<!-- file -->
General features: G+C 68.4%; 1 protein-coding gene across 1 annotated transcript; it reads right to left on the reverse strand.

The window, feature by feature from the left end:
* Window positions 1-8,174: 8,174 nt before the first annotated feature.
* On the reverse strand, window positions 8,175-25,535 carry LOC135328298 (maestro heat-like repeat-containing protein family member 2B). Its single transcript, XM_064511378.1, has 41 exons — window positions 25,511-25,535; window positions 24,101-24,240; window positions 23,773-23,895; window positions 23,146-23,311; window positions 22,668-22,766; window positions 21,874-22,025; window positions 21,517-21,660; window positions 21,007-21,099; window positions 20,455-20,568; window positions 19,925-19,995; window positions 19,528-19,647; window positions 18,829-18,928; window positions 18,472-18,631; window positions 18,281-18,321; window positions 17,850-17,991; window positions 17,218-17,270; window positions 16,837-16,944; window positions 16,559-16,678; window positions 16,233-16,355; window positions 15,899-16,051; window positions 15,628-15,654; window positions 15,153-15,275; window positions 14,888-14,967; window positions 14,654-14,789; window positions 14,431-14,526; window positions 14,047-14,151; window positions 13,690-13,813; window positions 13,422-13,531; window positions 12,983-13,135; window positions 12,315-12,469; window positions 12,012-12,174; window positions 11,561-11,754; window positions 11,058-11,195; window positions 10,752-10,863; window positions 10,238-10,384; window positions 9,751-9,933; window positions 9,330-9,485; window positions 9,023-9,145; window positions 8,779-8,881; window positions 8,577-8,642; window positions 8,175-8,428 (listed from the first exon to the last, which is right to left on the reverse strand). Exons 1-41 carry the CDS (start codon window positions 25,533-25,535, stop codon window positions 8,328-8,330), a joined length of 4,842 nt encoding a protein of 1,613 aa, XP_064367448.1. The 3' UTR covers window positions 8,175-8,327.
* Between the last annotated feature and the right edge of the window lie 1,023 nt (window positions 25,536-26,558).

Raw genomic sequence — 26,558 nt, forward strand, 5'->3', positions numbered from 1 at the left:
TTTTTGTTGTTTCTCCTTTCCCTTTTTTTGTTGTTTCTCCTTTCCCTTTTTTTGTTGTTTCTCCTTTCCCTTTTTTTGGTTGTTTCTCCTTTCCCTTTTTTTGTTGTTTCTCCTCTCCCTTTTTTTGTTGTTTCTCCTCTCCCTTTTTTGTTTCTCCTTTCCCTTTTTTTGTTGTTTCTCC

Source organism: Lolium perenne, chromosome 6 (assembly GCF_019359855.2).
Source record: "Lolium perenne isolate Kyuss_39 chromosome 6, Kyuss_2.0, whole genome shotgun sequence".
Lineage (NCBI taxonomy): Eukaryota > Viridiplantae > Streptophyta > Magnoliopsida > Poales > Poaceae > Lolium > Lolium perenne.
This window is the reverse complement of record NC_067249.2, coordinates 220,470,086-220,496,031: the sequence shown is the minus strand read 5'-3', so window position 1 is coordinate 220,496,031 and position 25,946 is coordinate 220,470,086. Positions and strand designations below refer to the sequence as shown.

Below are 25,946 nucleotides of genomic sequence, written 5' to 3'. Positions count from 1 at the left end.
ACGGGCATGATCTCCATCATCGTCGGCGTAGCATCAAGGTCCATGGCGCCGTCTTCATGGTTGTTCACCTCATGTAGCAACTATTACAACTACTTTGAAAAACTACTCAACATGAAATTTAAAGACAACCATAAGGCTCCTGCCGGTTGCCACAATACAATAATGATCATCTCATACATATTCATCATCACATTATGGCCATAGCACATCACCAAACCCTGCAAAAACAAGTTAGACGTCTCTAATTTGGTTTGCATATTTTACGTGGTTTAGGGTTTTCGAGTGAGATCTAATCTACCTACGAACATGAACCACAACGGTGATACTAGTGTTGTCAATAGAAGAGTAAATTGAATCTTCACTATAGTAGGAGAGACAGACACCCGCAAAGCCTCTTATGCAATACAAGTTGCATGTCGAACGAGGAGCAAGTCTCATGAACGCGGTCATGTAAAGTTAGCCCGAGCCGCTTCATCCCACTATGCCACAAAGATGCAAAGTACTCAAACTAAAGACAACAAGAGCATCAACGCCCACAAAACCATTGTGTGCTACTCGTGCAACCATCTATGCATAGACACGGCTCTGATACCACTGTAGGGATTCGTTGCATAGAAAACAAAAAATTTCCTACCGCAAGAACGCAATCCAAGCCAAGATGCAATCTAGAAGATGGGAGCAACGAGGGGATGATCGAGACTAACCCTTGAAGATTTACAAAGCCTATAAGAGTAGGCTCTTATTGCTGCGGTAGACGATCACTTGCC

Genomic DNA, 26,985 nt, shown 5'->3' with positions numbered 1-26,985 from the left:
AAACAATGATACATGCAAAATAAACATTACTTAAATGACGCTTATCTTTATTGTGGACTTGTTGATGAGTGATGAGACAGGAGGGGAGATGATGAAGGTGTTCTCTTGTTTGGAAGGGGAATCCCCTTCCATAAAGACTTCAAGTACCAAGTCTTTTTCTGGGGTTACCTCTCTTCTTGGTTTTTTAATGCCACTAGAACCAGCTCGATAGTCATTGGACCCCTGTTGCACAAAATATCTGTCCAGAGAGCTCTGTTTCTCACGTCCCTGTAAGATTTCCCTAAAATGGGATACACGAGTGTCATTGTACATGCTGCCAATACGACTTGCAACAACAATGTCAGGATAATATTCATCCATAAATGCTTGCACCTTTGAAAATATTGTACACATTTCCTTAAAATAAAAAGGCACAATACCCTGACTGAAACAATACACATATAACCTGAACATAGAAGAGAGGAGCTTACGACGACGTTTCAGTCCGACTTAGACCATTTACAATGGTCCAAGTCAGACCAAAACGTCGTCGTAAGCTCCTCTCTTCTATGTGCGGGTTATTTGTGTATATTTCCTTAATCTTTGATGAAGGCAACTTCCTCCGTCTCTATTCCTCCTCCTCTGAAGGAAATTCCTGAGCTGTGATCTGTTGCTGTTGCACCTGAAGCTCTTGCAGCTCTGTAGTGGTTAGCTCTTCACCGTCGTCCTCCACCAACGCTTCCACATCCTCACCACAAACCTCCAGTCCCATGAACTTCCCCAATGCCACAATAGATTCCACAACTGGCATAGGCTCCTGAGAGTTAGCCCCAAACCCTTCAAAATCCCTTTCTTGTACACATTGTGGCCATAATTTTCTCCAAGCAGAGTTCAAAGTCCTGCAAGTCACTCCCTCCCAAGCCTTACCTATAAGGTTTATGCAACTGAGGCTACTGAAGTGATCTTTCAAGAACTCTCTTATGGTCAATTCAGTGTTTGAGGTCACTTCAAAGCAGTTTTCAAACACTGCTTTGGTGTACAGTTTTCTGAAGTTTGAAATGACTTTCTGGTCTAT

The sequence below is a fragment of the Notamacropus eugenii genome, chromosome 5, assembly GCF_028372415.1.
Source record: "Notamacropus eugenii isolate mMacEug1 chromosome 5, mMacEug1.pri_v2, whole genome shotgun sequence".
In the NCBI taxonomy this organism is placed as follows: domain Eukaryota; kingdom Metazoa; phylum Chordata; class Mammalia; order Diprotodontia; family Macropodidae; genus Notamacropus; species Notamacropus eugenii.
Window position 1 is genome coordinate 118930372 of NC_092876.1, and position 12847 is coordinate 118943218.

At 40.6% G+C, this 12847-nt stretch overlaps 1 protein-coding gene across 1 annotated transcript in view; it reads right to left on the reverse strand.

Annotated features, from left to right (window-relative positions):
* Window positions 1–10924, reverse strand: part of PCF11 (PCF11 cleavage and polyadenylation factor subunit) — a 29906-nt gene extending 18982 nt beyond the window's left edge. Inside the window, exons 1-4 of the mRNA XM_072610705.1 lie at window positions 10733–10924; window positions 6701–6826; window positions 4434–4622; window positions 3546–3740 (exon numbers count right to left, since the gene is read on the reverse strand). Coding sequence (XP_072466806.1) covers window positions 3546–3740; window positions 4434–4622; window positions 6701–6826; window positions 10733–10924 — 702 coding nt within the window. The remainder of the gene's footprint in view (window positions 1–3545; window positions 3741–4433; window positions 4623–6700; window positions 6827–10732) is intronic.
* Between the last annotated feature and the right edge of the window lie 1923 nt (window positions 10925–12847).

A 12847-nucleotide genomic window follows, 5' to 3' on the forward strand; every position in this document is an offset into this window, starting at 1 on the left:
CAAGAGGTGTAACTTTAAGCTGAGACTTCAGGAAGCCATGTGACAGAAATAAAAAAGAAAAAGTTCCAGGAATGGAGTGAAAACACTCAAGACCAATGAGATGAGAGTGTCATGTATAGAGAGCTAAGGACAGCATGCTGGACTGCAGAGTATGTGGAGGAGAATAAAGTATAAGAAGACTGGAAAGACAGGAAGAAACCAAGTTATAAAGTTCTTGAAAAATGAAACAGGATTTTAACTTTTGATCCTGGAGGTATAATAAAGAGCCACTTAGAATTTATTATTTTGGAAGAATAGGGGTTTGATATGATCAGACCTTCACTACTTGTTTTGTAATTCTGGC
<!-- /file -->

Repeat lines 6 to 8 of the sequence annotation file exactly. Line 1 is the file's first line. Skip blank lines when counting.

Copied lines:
Raw genomic sequence — 26,558 nt, forward strand, 5'->3', positions numbered from 1 at the left:
TTTTTGTTGTTTCTCCTTTCCCTTTTTTTGTTGTTTCTCCTTTCCCTTTTTTTGTTGTTTCTCCTTTCCCTTTTTTTGGTTGTTTCTCCTTTCCCTTTTTTTGTTGTTTCTCCTCTCCCTTTTTTTGTTGTTTCTCCTCTCCCTTTTTTGTTTCTCCTTTCCCTTTTTTTGTTGTTTCTCC

Source organism: Lolium perenne, chromosome 6 (assembly GCF_019359855.2).